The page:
100th Most Powerful Woman – Dominique Senequier


According to the 2010 Forbes List of 100 most powerful women, Dominique Senequier is the 100th most powerful woman.  Last on the list but definitely not the least, she has featured in each of the three FN 100 Women in Finance, and also on the 25 most powerful women in finance lists.

According to Dalia Fahmy’s piece in America banker “Senequier founded AXA Private Equity, a subsidiary of France’s largest insurer, 14 years ago after spending almost a decade running a private-equity firm for another French insurer. Senequier has grown the business almost entirely organically-it now has more than $25 billion under management-attracting institutional and private investors worldwide. Its funds have posted an average annualized return of more than 20 percent since inception, putting it in the top quartile of European competitors”.

She is also celebrated for being one of the first seven women to graduate from the École Polytechnique, France’s foremost engineering higher education establishment.

Here are some of her answers to questions asked by Emma Jones (Financial Times) and Paul Hodkinson (Financial News)

Are women-only quotas a good thing?

I can see, in some situations, they might be a necessary evil.

Did you ever think you’d end up where you are?

I first thought I would be a maths teacher – like my grandmother who taught me maths. But now I enjoy my job so much that I can’t imagine having done anything else.

Has your job made your personal life suffer?

No. The trick is to be committed in all aspects of your life.

Secret to  success

Hard work and an ability to focus on the task at hand. You have to like human nature and accept people for who they are,” she says. “I know that people have weaknesses, but I try to focus on their strengths.

How do you want to be remembered?

A woman of laughter, spirit and heart.

How important is money?

It’s what you do with it that counts.

Is being French a handicap in the private equity sector?

Non, pas du tout. In any case we are a fully international firm. It just so happens the head office is  in Paris.

Is it difficult working in a male-dominated sector?

Certainly, but it is a challenge worth taking, especially if you are competitive like me.

What are you reading?

L’Evangéliste by Alphonse Daudet.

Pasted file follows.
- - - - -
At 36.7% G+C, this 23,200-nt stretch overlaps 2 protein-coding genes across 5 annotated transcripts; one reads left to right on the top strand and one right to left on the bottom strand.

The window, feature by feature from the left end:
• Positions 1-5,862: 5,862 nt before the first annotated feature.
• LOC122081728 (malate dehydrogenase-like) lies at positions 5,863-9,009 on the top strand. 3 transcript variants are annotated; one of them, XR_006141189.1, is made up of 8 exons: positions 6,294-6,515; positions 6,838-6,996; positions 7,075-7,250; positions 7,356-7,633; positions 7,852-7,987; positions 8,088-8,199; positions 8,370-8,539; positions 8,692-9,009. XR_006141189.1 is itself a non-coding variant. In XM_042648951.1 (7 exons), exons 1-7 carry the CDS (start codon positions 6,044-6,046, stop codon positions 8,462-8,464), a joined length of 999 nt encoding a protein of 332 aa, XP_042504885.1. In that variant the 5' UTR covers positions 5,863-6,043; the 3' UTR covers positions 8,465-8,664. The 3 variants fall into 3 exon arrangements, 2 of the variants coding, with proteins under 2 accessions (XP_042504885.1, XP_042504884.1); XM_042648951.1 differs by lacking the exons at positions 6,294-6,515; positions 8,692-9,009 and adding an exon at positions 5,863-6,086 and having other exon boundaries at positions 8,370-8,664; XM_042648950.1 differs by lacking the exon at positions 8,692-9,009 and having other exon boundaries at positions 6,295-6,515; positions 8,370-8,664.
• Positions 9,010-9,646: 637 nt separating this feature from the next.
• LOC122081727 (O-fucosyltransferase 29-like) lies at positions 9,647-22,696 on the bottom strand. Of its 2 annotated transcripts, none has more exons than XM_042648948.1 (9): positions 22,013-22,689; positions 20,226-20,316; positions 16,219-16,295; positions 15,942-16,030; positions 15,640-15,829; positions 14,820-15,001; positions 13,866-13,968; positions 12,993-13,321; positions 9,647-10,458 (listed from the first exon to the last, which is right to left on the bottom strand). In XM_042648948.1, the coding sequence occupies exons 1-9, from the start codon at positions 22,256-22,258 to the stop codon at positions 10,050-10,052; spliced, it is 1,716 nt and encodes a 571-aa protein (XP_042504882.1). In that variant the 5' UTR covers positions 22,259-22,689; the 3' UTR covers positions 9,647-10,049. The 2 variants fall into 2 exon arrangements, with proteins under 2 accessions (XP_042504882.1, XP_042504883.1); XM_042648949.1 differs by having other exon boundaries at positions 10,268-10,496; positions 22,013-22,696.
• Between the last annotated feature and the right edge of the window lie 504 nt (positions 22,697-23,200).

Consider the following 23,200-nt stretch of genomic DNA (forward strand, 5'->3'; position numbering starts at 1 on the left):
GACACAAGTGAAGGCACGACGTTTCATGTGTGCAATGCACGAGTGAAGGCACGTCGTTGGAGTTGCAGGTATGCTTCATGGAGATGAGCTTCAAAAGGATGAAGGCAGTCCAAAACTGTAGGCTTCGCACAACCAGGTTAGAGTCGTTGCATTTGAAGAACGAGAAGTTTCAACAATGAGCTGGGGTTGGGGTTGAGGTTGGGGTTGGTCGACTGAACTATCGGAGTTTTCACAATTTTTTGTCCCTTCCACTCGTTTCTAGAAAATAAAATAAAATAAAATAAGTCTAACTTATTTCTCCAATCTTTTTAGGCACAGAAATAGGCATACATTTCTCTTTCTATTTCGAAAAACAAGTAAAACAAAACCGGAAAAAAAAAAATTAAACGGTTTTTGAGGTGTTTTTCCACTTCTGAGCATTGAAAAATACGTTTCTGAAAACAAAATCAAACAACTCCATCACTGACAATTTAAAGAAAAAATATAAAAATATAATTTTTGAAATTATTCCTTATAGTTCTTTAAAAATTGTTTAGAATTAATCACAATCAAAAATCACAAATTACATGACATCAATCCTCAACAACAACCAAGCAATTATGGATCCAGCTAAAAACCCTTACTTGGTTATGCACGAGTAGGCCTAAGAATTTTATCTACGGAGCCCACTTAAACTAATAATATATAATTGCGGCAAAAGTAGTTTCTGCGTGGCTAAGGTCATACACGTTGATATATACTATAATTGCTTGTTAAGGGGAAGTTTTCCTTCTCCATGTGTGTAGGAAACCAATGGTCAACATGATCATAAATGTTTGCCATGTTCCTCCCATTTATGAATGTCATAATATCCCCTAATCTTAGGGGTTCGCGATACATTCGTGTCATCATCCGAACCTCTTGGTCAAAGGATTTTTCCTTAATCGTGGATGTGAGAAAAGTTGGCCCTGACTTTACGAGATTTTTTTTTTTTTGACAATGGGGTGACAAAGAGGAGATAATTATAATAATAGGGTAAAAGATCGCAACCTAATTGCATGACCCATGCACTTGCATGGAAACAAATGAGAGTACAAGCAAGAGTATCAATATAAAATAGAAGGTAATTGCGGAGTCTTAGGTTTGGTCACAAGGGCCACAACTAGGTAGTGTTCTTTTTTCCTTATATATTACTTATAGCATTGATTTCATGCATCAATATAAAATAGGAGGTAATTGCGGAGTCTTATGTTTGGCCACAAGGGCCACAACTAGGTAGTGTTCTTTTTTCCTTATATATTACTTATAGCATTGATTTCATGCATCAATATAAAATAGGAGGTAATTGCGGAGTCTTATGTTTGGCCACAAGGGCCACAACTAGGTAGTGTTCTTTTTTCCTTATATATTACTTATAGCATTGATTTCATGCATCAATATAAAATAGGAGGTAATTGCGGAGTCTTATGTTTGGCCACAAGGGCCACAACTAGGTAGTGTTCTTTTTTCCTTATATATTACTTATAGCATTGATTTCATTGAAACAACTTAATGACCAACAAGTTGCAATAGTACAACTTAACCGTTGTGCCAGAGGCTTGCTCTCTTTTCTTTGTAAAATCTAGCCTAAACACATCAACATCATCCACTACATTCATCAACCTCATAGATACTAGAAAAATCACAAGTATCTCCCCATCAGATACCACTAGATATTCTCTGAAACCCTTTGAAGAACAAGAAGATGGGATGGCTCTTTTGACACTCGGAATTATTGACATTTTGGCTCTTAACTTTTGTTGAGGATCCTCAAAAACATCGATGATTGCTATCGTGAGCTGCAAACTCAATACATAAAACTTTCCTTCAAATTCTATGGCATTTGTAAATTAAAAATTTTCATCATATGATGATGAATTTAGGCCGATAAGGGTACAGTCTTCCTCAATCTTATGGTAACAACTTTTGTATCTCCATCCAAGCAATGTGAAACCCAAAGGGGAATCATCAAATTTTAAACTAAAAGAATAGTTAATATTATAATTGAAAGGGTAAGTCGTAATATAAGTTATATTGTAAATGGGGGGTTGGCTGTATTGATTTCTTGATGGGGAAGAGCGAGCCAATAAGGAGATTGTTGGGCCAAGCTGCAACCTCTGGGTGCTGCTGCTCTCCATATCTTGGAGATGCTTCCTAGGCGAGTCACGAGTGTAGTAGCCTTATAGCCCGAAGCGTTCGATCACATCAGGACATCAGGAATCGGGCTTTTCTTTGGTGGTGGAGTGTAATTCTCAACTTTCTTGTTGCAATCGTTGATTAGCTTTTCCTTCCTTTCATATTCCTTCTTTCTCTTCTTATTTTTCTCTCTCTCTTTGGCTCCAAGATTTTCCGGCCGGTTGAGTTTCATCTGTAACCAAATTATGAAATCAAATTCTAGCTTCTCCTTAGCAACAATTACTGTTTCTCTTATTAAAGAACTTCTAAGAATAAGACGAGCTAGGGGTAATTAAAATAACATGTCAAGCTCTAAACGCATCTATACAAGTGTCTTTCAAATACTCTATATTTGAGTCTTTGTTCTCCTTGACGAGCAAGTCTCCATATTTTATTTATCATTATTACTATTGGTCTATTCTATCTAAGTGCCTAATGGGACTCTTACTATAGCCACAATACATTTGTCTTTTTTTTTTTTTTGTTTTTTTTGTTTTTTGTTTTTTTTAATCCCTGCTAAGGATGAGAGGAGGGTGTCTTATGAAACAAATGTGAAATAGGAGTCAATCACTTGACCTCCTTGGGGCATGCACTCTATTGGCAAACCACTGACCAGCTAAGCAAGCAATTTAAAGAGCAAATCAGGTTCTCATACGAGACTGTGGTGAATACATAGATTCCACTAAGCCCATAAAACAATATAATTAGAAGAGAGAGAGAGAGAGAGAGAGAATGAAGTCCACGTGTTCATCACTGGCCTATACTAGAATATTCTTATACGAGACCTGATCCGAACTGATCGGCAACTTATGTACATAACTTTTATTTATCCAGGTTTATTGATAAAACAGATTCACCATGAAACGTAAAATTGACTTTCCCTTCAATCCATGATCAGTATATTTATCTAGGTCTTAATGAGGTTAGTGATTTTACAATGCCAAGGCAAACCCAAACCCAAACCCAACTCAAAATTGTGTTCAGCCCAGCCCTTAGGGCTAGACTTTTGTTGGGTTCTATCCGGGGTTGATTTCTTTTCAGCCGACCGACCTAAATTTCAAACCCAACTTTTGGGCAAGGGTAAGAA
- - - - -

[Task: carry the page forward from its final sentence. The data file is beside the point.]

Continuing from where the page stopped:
What are your three best features?

A long-term perspective; swift to act; ability to laugh.

And your three worst?

That’s for my family to judge, though some might say I’m not a sufferer of fools.

What book are you reading right now?

Dits et Ecrits 1 (1954-1975) by Michel Foucault

What do you like most about your job?

It is challenging, inspiring and changing. You never stop learning from the people you meet.

What is the smartest business idea you have ever had?

To share with employees the value created through LBOs [leveraged buy-outs].

What is your greatest achievement of your career?

To help build a fully international and successful private equity firm out of a country with no significant pension funds and little private equity tradition.

What is your guilty pleasure?

Bordeaux wines.

What keeps you up at night?

Thinking about new opportunities, and about how we can continue to provide high returns to our investors.

What time do you start and finish work?

Either side of my August vacation which I spend in my house in Vaucluse in the south of France.

What will you do once you retire?

I don’t know – it’s hard to imagine right now. I hope I will have more time to spend on my other interests such as opera and theatre. But, even in France we are extending our due date for retirement!

What’s on your iPod?

I prefer going to the opera house to listen to the real thing.

What’s the best piece of advice anyone has ever given you?

Claude Bébéar, founder and former chief executive of AXA, told me early in my career to find the best in people by always paying attention to them.

When was the last time you lost your temper at work?

With myself, last month. It was over a missed opportunity. I very rarely lose my temper with other people. I think the ability to control one’s temper is a sign of maturity.

Where do you buy your work clothes?

I have to confess I cherish French couturiers.

Would you have liked to be a professional pianist?

No, it is too difficult a job, I prefer to be sitting and listening.

What do you like most about your job?

It is challenging, inspiring and changing. You never stop learning from the people you meet.

And least?

Jealousy, envy. I have found that being a woman in this job has attracted a great deal of jealousy from men. Women tend to be pleased that another woman has been successful. I think that the French are the worst nation in the world for being jealous of success. It’s a great problem. In other countries they admire success.

Sources – Financial Times, Financial News, Forbes

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